Of the many possible natural disasters that could befall Californians, Golden State residents fear earthquakes the most, according to a recent poll. Statewide, 57 percent of voters cite earthquakes as their greatest threat from nature, more than twice the proportion saying wildfires (23 percent), which is mentioned next most often.
Those fears were followed by tsunami or tidal waves (9 percent), and floods and mudslides (5 percent), the field poll indicated. Fears were influenced by where a voter lived. Earthquake fears were greater in the San Francisco Bay Area (76 percent) and Los Angeles County (66 percent). In other parts of California, earthquakes were mentioned, but fears of wildfire ranked a close second, according to the poll.
The poll, conducted by Field Research Corp. of San Francisco, indicated that Californians believe a major earthquake is more likely to occur in the coming decade, a change from the way they’ve felt in the past. Fifty-six percent of voters now expect an earthquake causing major damage to occur in their area in the next 10 years. Five years ago, only 40 percent of California voters felt that way, the poll indicated.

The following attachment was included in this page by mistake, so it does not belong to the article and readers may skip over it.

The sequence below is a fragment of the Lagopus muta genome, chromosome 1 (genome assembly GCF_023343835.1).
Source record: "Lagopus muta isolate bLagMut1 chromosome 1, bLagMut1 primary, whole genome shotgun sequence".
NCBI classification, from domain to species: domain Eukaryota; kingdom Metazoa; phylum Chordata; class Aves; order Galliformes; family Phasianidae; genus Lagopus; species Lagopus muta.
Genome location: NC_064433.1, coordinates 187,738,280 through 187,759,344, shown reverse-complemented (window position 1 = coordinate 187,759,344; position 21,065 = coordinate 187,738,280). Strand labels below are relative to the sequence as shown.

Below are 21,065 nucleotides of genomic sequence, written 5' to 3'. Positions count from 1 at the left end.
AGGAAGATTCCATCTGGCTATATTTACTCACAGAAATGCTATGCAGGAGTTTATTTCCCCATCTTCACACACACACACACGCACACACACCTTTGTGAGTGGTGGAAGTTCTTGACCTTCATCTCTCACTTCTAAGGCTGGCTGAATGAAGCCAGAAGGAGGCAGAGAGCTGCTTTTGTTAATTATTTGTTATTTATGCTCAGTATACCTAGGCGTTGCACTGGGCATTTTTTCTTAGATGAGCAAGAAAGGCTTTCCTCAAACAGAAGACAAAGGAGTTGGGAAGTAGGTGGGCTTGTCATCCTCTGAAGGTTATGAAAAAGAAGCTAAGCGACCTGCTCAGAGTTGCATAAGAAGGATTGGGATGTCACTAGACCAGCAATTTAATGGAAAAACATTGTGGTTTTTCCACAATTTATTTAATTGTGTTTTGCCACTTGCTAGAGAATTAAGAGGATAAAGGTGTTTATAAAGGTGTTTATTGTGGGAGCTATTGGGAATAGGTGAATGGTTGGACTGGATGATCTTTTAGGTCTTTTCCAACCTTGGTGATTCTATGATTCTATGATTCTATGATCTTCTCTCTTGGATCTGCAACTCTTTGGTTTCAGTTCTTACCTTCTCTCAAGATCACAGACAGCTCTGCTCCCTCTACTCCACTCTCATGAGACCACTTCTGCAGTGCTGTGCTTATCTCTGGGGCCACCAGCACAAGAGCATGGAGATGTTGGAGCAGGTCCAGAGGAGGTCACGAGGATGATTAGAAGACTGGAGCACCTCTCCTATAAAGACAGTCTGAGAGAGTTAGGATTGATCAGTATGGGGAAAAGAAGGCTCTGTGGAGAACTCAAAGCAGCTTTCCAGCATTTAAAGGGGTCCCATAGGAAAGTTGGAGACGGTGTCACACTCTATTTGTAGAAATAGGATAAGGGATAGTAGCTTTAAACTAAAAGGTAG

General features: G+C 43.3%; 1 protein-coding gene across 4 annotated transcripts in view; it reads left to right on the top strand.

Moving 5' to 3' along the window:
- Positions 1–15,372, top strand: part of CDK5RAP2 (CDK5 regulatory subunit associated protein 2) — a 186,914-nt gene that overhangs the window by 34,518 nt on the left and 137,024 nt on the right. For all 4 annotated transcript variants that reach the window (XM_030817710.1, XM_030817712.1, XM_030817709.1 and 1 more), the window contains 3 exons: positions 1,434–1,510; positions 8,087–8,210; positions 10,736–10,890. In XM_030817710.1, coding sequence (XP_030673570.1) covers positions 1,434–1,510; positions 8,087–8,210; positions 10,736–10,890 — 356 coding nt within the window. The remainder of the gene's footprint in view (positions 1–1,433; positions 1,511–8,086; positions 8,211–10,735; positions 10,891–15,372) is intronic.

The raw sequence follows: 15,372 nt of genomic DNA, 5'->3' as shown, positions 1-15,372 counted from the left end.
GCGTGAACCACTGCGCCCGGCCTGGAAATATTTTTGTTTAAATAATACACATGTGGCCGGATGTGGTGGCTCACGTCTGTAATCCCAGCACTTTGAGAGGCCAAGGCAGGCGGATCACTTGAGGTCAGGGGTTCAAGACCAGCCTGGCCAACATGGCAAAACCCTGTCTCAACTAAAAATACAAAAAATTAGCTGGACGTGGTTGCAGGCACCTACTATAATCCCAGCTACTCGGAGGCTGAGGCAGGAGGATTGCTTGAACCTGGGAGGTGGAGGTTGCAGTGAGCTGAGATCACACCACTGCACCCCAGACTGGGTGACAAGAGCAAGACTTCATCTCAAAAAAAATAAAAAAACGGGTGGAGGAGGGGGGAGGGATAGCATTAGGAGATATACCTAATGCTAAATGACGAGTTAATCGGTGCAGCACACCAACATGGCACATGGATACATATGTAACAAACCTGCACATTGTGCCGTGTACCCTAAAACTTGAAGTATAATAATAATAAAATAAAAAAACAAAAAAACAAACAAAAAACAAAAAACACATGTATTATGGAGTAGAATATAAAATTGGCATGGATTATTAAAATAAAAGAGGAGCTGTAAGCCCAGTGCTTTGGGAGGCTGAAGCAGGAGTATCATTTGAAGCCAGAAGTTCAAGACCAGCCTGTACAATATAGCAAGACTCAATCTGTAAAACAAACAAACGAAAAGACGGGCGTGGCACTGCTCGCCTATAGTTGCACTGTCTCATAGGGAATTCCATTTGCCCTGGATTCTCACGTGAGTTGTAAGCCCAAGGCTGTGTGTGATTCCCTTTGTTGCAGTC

“Californians are right to worry about the next ‘big one,'” said Glenn Pomeroy, CEO of the California Earthquake Authority. He noted that the U.S. Geological Survey predicts a 99.7 percent chance that a magnitude 6.7 earthquake will strike in California in the next 30 years. “Unfortunately, despite the fact that 57 percent of voters fear an impending earthquake, only about 10 percent of Californians currently have earthquake insurance,” Pomeroy added.
Affordability is one of the primary reasons Californians do not purchase earthquake insurance, the CEA believes. That is why it is working to pass the Earthquake Insurance Affordability Act, is offering insurance agent incentives to sell more earthquake insurance policies, and has created a marketing value program.
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